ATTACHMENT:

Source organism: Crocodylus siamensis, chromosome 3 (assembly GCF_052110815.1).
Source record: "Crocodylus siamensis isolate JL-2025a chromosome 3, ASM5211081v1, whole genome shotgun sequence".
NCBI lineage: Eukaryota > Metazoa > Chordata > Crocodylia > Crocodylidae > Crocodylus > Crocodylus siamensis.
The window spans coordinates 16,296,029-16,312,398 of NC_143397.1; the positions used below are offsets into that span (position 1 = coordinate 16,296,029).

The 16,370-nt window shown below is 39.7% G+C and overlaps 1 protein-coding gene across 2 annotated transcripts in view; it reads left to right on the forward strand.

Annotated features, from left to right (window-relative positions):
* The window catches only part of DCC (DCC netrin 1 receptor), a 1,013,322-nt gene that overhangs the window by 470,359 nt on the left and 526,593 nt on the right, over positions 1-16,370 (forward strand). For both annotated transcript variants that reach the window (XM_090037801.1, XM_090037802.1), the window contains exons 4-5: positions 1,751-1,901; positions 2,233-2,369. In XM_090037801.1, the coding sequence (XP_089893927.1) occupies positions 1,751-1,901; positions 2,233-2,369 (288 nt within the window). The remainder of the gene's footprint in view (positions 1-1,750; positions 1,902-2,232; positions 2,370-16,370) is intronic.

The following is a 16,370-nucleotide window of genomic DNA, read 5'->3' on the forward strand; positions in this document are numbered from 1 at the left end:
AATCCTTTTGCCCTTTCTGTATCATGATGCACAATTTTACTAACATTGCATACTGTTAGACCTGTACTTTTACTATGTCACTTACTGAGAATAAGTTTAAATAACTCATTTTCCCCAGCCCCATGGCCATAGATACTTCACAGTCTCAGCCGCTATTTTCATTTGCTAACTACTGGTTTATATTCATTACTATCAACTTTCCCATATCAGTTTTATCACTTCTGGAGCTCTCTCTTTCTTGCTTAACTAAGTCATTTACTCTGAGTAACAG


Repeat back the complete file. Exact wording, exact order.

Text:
Source organism: Crocodylus siamensis, chromosome 3 (assembly GCF_052110815.1).
Source record: "Crocodylus siamensis isolate JL-2025a chromosome 3, ASM5211081v1, whole genome shotgun sequence".
NCBI lineage: Eukaryota > Metazoa > Chordata > Crocodylia > Crocodylidae > Crocodylus > Crocodylus siamensis.
The window spans coordinates 16,296,029-16,312,398 of NC_143397.1; the positions used below are offsets into that span (position 1 = coordinate 16,296,029).

The 16,370-nt window shown below is 39.7% G+C and overlaps 1 protein-coding gene across 2 annotated transcripts in view; it reads left to right on the forward strand.

Annotated features, from left to right (window-relative positions):
* The window catches only part of DCC (DCC netrin 1 receptor), a 1,013,322-nt gene that overhangs the window by 470,359 nt on the left and 526,593 nt on the right, over positions 1-16,370 (forward strand). For both annotated transcript variants that reach the window (XM_090037801.1, XM_090037802.1), the window contains exons 4-5: positions 1,751-1,901; positions 2,233-2,369. In XM_090037801.1, the coding sequence (XP_089893927.1) occupies positions 1,751-1,901; positions 2,233-2,369 (288 nt within the window). The remainder of the gene's footprint in view (positions 1-1,750; positions 1,902-2,232; positions 2,370-16,370) is intronic.

The following is a 16,370-nucleotide window of genomic DNA, read 5'->3' on the forward strand; positions in this document are numbered from 1 at the left end:
AATCCTTTTGCCCTTTCTGTATCATGATGCACAATTTTACTAACATTGCATACTGTTAGACCTGTACTTTTACTATGTCACTTACTGAGAATAAGTTTAAATAACTCATTTTCCCCAGCCCCATGGCCATAGATACTTCACAGTCTCAGCCGCTATTTTCATTTGCTAACTACTGGTTTATATTCATTACTATCAACTTTCCCATATCAGTTTTATCACTTCTGGAGCTCTCTCTTTCTTGCTTAACTAAGTCATTTACTCTGAGTAACAG